Sports Massage Therapist

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What You Need to Know

1. Sports massage therapists use massage to treat sports men and women, both in terms of treating existing injuries and assisting with rehabilitation.

2. The work is very much ‘hands-on’, meaning you will be working closely with clients, building up a good understanding of their individual needs and ensuring they get the treatment they need.

3. Sports massage therapy is not a statutorily regulated profession. However, most therapists hold a relevant qualification.

4. The General Council for Massage Therapy (GCMT) lists relevant qualifications, ranging from weekend courses through to Masters Degrees.

5. As well as paper qualifications and training, you should also have a good way with people and, if you want to work freelance, a good head for business.

6. Generally speaking, as a self-employed sports masseuse, you should be earning between £20 and £60 an hour, with full-time positions paying upwards of £20,000 a year.

7. As a freelancer, much of your work will come from word-of-mouth recommendations, though you may still be required to advertise your services.

What Do Sports Massage Therapists Do?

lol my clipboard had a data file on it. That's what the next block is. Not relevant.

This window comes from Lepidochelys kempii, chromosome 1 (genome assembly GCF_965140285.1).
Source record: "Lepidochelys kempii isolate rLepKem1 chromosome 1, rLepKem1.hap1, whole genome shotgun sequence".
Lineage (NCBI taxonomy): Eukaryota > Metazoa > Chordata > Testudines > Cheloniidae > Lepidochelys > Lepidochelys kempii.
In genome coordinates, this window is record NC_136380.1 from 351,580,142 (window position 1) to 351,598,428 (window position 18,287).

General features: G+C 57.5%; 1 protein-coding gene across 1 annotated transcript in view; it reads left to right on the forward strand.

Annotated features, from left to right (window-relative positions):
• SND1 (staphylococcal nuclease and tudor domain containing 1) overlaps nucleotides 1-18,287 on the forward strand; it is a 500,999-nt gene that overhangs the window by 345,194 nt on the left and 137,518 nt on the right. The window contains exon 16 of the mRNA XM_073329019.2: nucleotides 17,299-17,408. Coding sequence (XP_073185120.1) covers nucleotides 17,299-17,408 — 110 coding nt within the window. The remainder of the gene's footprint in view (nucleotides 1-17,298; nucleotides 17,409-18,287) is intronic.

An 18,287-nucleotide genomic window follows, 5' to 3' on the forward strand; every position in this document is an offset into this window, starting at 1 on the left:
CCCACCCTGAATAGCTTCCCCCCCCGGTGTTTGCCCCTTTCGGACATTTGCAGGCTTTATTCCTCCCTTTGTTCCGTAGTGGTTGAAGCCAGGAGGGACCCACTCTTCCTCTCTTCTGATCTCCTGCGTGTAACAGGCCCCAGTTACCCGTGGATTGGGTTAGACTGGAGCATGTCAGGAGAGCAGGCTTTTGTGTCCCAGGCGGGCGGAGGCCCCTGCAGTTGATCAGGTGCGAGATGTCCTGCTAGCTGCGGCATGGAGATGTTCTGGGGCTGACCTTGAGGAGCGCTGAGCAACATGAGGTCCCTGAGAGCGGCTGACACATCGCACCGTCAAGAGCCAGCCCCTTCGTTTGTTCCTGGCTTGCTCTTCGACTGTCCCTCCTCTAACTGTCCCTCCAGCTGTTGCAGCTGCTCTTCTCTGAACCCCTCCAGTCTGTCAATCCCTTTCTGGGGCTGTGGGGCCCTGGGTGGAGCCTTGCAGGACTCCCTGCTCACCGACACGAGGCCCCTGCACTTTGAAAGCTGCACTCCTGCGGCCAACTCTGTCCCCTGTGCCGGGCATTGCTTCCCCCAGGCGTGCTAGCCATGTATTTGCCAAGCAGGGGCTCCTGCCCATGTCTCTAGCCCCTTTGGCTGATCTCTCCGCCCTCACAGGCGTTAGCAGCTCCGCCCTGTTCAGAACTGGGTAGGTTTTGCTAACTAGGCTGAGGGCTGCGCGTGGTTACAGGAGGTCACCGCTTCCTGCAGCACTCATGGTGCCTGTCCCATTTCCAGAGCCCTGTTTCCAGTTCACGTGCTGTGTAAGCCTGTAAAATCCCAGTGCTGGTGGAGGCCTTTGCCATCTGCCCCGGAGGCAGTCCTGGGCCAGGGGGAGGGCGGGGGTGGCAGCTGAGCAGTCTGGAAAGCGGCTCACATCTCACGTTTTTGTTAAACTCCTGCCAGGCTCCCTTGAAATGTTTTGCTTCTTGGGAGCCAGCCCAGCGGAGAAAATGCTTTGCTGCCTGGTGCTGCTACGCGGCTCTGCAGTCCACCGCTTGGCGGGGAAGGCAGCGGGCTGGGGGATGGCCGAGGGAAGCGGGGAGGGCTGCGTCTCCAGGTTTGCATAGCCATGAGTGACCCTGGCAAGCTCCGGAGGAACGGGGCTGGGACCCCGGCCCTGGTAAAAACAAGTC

Sports massage therapists use massage to treat sports men and women, both in terms of treating existing injuries and assisting with rehabilitation as well as minimising the risk of future problems.

The work is very much ‘hands-on’, meaning you will be working closely with clients, building up a good understanding of their individual needs and ensuring they get the treatment their bodies need.

While as a specialist sports massage therapist you may be working for a sports club or gym, you may just as likely end up working on a freelance basis. And, while many therapists work standard office hours, your services may be needed at weekends and in the evenings, often at the last-minute.

As a sports masseuse, your working day may be varied, but your main responsibilities are likely to include:

  • Carrying out a full assessment of a sportsman or woman’s particular needs, including looking at any history of injuries or past treatment.
  • Examining and assessing joints and muscles and treating them appropriately.
  • Liaising with clubs and coaches to make sure an individual is getting the best treatment.
  • Advising the sportsman or woman on how to minimise the chances of an injury flaring up again.
  • Speaking with other medical and health professionals to ensure that no potential problems are overlooked.

Skills and Qualifications

Sports massage therapy is not a statutorily regulated profession. That is, in theory at least, anyone who has taken a course – even if it’s just a weekend course – in sports massage can market themselves as a therapist.

That said, the reality is that most therapists hold at least one serious qualification, so you should look into getting a certificate or even a degree if you want to make this your career.

The General Council for Massage Therapy (GCMT) (http://www.gcmt.org.uk/) should be your first port of call for finding the right course for you. Its websites lists everything from short weekend course right through to Master’s degrees.